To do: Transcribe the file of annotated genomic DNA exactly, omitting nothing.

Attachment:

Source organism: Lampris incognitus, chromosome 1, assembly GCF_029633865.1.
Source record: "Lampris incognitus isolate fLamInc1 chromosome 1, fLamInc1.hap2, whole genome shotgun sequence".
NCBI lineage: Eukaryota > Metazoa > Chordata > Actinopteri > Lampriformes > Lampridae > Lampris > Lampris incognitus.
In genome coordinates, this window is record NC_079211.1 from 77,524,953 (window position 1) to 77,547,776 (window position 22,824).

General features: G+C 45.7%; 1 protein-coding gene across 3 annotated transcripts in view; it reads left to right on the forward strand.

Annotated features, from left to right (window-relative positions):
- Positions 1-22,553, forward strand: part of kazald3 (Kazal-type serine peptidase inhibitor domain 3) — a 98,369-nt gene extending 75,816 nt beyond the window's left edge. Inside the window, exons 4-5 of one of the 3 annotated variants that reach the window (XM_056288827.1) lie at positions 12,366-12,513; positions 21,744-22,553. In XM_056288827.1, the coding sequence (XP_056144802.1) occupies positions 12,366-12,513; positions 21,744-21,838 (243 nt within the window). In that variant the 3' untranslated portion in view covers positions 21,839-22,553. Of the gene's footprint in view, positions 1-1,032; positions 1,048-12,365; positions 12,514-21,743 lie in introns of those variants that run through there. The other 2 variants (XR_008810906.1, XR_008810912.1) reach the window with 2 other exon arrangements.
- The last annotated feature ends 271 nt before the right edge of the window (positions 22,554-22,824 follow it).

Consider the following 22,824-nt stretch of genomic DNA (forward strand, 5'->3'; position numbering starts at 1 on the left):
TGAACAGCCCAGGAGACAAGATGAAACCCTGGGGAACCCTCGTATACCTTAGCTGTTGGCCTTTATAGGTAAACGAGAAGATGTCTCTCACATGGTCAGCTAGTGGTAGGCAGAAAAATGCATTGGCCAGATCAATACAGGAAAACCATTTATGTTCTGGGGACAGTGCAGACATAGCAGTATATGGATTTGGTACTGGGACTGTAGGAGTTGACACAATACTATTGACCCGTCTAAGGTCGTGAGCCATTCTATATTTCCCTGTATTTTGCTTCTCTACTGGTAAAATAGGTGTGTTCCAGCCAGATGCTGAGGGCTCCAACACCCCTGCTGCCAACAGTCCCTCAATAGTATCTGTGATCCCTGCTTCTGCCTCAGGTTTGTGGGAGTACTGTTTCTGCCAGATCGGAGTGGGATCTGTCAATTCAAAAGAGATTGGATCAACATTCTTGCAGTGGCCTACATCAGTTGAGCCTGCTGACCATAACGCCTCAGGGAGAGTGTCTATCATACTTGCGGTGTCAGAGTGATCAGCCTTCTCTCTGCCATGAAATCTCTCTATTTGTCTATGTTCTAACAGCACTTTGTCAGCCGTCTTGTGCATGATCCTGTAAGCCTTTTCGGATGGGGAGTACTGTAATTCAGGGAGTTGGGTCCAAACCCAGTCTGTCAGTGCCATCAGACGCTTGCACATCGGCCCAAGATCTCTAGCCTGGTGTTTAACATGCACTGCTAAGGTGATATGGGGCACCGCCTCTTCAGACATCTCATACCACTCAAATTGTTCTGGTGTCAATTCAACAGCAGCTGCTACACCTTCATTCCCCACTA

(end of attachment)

Source organism: Lampris incognitus, chromosome 1, assembly GCF_029633865.1.
Source record: "Lampris incognitus isolate fLamInc1 chromosome 1, fLamInc1.hap2, whole genome shotgun sequence".
NCBI lineage: Eukaryota > Metazoa > Chordata > Actinopteri > Lampriformes > Lampridae > Lampris > Lampris incognitus.
In genome coordinates, this window is record NC_079211.1 from 77,524,953 (window position 1) to 77,547,776 (window position 22,824).

General features: G+C 45.7%; 1 protein-coding gene across 3 annotated transcripts in view; it reads left to right on the forward strand.

Annotated features, from left to right (window-relative positions):
- Positions 1-22,553, forward strand: part of kazald3 (Kazal-type serine peptidase inhibitor domain 3) — a 98,369-nt gene extending 75,816 nt beyond the window's left edge. Inside the window, exons 4-5 of one of the 3 annotated variants that reach the window (XM_056288827.1) lie at positions 12,366-12,513; positions 21,744-22,553. In XM_056288827.1, the coding sequence (XP_056144802.1) occupies positions 12,366-12,513; positions 21,744-21,838 (243 nt within the window). In that variant the 3' untranslated portion in view covers positions 21,839-22,553. Of the gene's footprint in view, positions 1-1,032; positions 1,048-12,365; positions 12,514-21,743 lie in introns of those variants that run through there. The other 2 variants (XR_008810906.1, XR_008810912.1) reach the window with 2 other exon arrangements.
- The last annotated feature ends 271 nt before the right edge of the window (positions 22,554-22,824 follow it).

Consider the following 22,824-nt stretch of genomic DNA (forward strand, 5'->3'; position numbering starts at 1 on the left):
TGAACAGCCCAGGAGACAAGATGAAACCCTGGGGAACCCTCGTATACCTTAGCTGTTGGCCTTTATAGGTAAACGAGAAGATGTCTCTCACATGGTCAGCTAGTGGTAGGCAGAAAAATGCATTGGCCAGATCAATACAGGAAAACCATTTATGTTCTGGGGACAGTGCAGACATAGCAGTATATGGATTTGGTACTGGGACTGTAGGAGTTGACACAATACTATTGACCCGTCTAAGGTCGTGAGCCATTCTATATTTCCCTGTATTTTGCTTCTCTACTGGTAAAATAGGTGTGTTCCAGCCAGATGCTGAGGGCTCCAACACCCCTGCTGCCAACAGTCCCTCAATAGTATCTGTGATCCCTGCTTCTGCCTCAGGTTTGTGGGAGTACTGTTTCTGCCAGATCGGAGTGGGATCTGTCAATTCAAAAGAGATTGGATCAACATTCTTGCAGTGGCCTACATCAGTTGAGCCTGCTGACCATAACGCCTCAGGGAGAGTGTCTATCATACTTGCGGTGTCAGAGTGATCAGCCTTCTCTCTGCCATGAAATCTCTCTATTTGTCTATGTTCTAACAGCACTTTGTCAGCCGTCTTGTGCATGATCCTGTAAGCCTTTTCGGATGGGGAGTACTGTAATTCAGGGAGTTGGGTCCAAACCCAGTCTGTCAGTGCCATCAGACGCTTGCACATCGGCCCAAGATCTCTAGCCTGGTGTTTAACATGCACTGCTAAGGTGATATGGGGCACCGCCTCTTCAGACATCTCATACCACTCAAATTGTTCTGGTGTCAATTCAACAGCAGCTGCTACACCTTCATTCCCCACTA